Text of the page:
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While the holiday season is often brimming with joyous events, feelings of togetherness and selfless deeds, some California employees may find themselves working for Scrooge-like employers who fail to comply with overtime and holiday pay laws. In fact, employers often intentionally misclassify their employees as exempt instead of nonexempt in order to avoid their legal obligations to paying overtime to nonexempt workers. The good news is that California laws provide greater protections than federal requirements for employees who are subjected to these unlawful employer behaviors.

But before you decide to sue your employer for failure to pay overtime or contact a wage and hour attorney, you should first educate yourself on what it means to be an exempt or nonexempt employee in California, and how each classification relates to overtime and holiday pay.

california-overtime-laws-exempt-nonexempt-employees.jpg

While the holiday season is often brimming with joyous events, feelings of togetherness and selfless deeds, some California employees may find themselves working for Scrooge-like employers who fail to comply with overtime and holiday pay laws. In fact, employers often intentionally misclassify their employees as exempt instead of nonexempt in order to avoid their legal obligations to paying overtime to nonexempt workers. The good news is that California laws provide greater protections than federal requirements for employees who are subjected to these unlawful employer behaviors.

But before you decide to sue your employer for failure to pay overtime or contact a wage and hour attorney, you should first educate yourself on what it means to be an exempt or nonexempt employee in California, and how each classification relates to overtime and holiday pay.

Exempt and Nonexempt Employees in California: What’s the Difference?

Under California law, employees working in the state are presumed to be nonexempt employees. This means that California employees are not exempt from Labor Code requirements such as overtime pay, meal periods, rest periods, and minimum wage. Exempt employees in California are classified as such due their “exempt” status from select wage and hour requirements that reflect their job duties and pay. Employees need to meet very specific requirements for exemptions, and if they do not, then employers need to comply with wage and hour requirements under California law – including overtime pay.

Exemptions from California labor laws and regulations are governed by statutes and regulations found in California’s Labor Code and in wage orders from the Industrial Welfare Commission (IWC). These wage orders that are now amended by the Department of Industrial Relations (DIR), exempt mostly white-collar jobs from Labor Code provisions. The federal Fair Labor Standards Act (FLSA) provides exemptions that are similar to those of California, but California laws are more generous to employees. This means that California labor laws typically meet federal labor laws more often than not.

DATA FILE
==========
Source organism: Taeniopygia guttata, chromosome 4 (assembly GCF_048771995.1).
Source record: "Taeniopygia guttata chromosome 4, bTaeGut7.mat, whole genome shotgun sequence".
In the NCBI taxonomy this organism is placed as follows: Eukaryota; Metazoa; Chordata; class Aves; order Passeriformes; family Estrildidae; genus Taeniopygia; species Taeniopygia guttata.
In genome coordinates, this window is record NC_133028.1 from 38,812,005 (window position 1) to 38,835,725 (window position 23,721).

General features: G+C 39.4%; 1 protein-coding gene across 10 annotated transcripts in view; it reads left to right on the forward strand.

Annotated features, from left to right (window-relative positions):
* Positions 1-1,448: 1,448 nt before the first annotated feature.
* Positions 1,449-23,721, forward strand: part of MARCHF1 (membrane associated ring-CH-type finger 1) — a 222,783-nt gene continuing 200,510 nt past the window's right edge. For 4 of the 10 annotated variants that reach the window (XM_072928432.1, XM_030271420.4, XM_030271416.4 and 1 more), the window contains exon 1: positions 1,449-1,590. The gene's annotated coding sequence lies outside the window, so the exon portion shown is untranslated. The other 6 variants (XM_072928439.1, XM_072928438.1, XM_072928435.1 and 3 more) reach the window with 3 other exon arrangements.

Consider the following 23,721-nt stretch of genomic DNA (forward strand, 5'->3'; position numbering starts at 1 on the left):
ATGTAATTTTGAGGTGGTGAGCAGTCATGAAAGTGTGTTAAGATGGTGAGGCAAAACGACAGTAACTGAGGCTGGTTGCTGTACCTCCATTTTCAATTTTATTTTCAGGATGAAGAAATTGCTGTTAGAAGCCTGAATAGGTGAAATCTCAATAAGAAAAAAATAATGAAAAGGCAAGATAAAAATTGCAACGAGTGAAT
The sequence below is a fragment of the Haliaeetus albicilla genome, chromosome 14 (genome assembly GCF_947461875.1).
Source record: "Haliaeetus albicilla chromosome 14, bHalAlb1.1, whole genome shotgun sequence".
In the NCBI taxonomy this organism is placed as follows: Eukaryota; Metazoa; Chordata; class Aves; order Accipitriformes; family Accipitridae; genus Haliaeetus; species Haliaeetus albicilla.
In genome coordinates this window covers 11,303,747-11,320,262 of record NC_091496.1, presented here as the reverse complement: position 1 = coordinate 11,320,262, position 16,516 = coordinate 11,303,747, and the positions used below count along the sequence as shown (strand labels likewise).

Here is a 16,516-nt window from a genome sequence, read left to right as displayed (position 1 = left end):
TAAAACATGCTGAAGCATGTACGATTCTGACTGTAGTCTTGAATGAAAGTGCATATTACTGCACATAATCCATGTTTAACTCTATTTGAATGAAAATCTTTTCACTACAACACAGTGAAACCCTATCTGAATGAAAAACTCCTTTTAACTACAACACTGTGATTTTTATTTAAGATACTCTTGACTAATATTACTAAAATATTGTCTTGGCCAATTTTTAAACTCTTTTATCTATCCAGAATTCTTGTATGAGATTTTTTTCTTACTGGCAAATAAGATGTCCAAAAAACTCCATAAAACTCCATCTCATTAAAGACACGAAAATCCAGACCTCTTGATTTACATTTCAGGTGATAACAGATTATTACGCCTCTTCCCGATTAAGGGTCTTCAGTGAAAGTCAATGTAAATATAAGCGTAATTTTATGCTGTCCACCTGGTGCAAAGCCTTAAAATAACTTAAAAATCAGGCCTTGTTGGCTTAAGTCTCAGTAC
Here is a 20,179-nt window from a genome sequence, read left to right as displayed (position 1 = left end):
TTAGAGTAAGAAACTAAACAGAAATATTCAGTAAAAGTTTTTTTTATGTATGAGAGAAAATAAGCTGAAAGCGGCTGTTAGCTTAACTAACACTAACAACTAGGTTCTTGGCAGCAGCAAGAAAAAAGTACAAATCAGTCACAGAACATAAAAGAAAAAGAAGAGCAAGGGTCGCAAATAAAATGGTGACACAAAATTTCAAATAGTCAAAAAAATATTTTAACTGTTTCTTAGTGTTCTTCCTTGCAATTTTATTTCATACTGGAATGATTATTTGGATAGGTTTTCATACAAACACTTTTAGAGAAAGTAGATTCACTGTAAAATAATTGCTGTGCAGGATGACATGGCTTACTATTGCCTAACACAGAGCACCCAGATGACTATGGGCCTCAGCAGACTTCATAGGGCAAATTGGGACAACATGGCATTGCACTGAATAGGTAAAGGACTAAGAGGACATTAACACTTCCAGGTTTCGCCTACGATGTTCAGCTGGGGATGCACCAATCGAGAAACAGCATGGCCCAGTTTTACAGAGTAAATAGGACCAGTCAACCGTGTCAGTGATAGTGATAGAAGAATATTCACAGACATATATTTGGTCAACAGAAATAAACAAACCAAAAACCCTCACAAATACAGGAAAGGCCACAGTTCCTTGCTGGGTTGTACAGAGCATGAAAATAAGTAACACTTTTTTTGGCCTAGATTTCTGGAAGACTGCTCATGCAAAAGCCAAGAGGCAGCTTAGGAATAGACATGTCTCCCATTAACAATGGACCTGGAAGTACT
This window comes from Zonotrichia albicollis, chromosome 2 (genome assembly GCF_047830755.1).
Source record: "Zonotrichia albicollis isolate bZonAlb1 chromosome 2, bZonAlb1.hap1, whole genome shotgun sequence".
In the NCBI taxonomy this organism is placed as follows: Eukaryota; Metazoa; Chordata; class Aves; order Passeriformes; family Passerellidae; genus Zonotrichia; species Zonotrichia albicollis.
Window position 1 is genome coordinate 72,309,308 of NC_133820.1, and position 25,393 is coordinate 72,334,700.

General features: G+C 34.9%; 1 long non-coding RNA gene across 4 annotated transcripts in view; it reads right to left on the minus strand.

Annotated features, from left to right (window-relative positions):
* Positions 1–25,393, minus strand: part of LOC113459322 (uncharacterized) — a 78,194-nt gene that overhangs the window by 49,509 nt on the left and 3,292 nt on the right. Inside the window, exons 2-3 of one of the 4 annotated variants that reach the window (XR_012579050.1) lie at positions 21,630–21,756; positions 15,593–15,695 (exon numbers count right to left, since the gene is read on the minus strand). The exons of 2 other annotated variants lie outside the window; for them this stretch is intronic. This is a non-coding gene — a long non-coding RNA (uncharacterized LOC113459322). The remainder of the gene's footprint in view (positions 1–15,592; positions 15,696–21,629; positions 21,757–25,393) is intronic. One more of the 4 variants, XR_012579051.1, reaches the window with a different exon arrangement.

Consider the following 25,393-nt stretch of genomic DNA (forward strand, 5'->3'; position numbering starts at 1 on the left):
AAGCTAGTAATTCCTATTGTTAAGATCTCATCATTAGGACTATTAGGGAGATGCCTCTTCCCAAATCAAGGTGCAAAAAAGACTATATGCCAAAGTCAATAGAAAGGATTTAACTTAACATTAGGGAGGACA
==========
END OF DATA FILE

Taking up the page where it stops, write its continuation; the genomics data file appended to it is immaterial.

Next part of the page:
To be considered an exempt employee in California, the employee must meet all of the following requirements:

  • The employee must perform work that is administrative, professional, or executive in nature.
  • The employee must make at least two times the state minimum wage for full-time employment.
  • The employee must spend more than half of their work time performing duties that fall under one of the exemptions.
  • The employee must regularly exercise discretion and independent judgment while performing their exempt duties.

If any of these criteria are not met by California employees, then they are considered nonexempt in the face of California overtime laws. Of course, there are also exceptions for certain industries, such as computer-related professionals, taxicab drivers, outside sales people, and private school teachers. Learn more about all exceptions categories by clicking here.

What is Considered Overtime in California?

Under California law, overtime provisions state that nonexempt employees 18 years of age or older, or minor employees 16 or 17 years of age who aren’t required by law to attend school or not prohibited by law from engaging in work, must be paid one and one-half times their regular rate of pay for all hours worked over eight hours in any workday, or over 40 hours in one workweek. However, there are both exceptions and exemptions to California overtime laws, which the Department of Industrial Relations provides online.

How Does Employment Status Affect Holiday Pay Laws in California?

You may be surprised to know that under California law, employers are not required to provide nonexempt employees with holiday pay when the business is shut down. And if you do work on a holiday, your employer does not have to pay a special premium for work performed that day, other than the overtime premium required for work performed in excess of eight hours per workday or 40 hours per workweek.

As for exempt employees in California, they must be paid their full weekly salary if they perform any work during the week of a holiday shutdown. But if you are an exempt employee and your workplace shuts down its operations for a full week, your employer is not required to pay you that week.

Of course, there are exceptions to these laws as some employers have their own policies in place that allow for both nonexempt and exempt employees to be paid for holidays. So always check with your employer to be sure of any alternative agreements or policies related to holiday pay in your specific workplace.

Additional Information on California Overtime Laws:

If you feel your employer is violating California overtime laws, the expert employment attorneys at Hennig Ruiz are here to fight for your employee rights. Contact us today for your free consultation.